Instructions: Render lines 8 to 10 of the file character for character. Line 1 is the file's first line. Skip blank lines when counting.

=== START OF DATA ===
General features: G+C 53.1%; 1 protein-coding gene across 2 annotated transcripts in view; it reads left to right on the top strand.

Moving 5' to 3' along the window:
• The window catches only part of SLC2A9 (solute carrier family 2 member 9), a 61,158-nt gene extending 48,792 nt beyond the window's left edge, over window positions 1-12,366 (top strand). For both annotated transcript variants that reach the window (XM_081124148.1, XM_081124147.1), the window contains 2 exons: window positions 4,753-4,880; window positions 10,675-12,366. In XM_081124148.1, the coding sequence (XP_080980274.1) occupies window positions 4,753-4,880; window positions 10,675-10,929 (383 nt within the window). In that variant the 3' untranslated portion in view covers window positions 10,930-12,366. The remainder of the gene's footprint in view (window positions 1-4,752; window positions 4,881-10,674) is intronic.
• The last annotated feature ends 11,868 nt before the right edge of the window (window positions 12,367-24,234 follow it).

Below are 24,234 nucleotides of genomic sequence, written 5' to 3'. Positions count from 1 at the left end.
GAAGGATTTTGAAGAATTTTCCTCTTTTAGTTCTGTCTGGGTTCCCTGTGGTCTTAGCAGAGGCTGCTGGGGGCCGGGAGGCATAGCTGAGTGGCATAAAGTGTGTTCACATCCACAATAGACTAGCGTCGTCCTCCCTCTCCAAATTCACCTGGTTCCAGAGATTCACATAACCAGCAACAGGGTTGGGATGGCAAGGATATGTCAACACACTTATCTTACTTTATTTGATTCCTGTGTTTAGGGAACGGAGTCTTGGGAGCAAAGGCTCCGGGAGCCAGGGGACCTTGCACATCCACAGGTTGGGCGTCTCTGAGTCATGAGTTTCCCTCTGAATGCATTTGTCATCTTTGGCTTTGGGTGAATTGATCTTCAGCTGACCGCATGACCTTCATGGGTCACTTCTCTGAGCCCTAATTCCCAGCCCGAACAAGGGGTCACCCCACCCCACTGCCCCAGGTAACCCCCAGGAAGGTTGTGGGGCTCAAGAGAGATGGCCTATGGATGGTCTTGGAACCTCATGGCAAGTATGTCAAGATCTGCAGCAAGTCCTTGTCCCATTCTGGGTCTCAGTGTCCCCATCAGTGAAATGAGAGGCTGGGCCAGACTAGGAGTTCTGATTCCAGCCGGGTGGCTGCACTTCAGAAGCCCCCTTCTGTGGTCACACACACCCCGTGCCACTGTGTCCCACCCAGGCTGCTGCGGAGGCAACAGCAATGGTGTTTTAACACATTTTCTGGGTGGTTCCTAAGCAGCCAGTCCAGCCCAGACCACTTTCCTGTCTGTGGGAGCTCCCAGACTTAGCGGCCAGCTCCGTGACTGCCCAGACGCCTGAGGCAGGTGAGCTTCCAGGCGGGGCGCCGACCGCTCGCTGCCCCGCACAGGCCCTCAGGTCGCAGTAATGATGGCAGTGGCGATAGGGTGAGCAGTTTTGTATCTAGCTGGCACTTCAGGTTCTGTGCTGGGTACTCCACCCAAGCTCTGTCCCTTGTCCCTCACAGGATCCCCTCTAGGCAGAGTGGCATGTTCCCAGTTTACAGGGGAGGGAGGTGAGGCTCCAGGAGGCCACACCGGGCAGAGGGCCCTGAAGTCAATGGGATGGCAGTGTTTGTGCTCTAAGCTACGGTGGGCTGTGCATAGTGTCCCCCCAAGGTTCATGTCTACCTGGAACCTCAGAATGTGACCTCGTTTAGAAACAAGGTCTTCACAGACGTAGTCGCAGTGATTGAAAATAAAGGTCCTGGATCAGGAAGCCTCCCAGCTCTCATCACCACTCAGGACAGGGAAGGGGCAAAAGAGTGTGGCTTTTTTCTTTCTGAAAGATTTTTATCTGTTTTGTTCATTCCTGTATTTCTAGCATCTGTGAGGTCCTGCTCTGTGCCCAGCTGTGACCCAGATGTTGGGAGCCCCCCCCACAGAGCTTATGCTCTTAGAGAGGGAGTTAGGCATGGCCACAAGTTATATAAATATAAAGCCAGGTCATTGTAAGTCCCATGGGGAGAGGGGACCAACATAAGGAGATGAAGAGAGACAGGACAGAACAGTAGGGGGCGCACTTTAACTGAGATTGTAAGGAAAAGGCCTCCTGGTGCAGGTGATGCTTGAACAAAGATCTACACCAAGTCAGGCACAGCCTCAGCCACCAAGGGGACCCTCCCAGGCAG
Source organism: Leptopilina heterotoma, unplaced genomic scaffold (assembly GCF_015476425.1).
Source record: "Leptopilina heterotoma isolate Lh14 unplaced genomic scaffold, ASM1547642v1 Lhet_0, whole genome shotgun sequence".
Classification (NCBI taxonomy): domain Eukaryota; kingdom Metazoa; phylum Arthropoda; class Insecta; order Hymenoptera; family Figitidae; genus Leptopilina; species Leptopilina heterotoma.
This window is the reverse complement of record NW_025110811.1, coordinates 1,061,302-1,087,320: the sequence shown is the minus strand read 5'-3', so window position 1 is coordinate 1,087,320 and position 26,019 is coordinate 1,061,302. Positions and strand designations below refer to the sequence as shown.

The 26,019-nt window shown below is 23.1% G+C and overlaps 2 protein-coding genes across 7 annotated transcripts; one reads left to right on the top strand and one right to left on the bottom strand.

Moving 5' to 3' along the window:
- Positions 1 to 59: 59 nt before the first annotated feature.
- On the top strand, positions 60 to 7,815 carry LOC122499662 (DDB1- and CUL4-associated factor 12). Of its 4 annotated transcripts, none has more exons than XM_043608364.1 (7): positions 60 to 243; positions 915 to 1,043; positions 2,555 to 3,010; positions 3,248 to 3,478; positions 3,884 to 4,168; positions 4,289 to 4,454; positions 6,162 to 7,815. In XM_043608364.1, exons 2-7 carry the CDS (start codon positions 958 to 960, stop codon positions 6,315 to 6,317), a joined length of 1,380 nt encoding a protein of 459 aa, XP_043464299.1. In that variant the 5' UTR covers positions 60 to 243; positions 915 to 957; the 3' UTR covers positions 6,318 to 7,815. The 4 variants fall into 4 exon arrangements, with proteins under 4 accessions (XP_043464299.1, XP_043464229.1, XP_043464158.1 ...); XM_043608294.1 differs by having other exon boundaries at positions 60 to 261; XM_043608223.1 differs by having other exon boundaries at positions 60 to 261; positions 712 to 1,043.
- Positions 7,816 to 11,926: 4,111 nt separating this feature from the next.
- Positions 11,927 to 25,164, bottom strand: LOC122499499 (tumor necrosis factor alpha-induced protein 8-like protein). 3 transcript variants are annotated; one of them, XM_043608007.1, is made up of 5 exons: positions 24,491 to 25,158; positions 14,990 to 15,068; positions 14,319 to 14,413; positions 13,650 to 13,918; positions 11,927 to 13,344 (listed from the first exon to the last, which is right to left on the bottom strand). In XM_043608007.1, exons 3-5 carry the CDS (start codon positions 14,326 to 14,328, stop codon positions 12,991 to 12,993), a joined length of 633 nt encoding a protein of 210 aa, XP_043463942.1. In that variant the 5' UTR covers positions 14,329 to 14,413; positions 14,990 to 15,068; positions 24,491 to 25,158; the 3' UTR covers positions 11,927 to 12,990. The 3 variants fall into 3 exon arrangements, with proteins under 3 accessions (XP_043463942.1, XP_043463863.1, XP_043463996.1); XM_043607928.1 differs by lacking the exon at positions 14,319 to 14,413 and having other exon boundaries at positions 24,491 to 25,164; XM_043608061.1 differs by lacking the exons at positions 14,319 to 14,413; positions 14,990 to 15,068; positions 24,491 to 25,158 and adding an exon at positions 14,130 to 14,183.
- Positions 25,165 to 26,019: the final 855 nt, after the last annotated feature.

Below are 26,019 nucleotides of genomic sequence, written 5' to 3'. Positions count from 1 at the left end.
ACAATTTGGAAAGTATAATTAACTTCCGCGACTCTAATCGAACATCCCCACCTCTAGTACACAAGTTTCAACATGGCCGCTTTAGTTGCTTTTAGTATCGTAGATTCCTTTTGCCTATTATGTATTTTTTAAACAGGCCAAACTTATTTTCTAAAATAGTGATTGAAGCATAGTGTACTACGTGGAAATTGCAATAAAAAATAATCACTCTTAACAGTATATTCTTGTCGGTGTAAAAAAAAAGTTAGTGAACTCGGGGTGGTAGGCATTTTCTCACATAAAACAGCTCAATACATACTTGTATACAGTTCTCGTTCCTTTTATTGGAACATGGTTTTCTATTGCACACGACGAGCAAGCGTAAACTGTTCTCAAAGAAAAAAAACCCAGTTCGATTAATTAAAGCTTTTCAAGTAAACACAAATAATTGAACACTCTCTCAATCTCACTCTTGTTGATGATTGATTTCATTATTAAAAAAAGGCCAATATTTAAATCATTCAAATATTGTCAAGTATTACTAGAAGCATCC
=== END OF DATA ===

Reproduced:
Source record: "Leptopilina heterotoma isolate Lh14 unplaced genomic scaffold, ASM1547642v1 Lhet_0, whole genome shotgun sequence".
Classification (NCBI taxonomy): domain Eukaryota; kingdom Metazoa; phylum Arthropoda; class Insecta; order Hymenoptera; family Figitidae; genus Leptopilina; species Leptopilina heterotoma.
This window is the reverse complement of record NW_025110811.1, coordinates 1,061,302-1,087,320: the sequence shown is the minus strand read 5'-3', so window position 1 is coordinate 1,087,320 and position 26,019 is coordinate 1,061,302. Positions and strand designations below refer to the sequence as shown.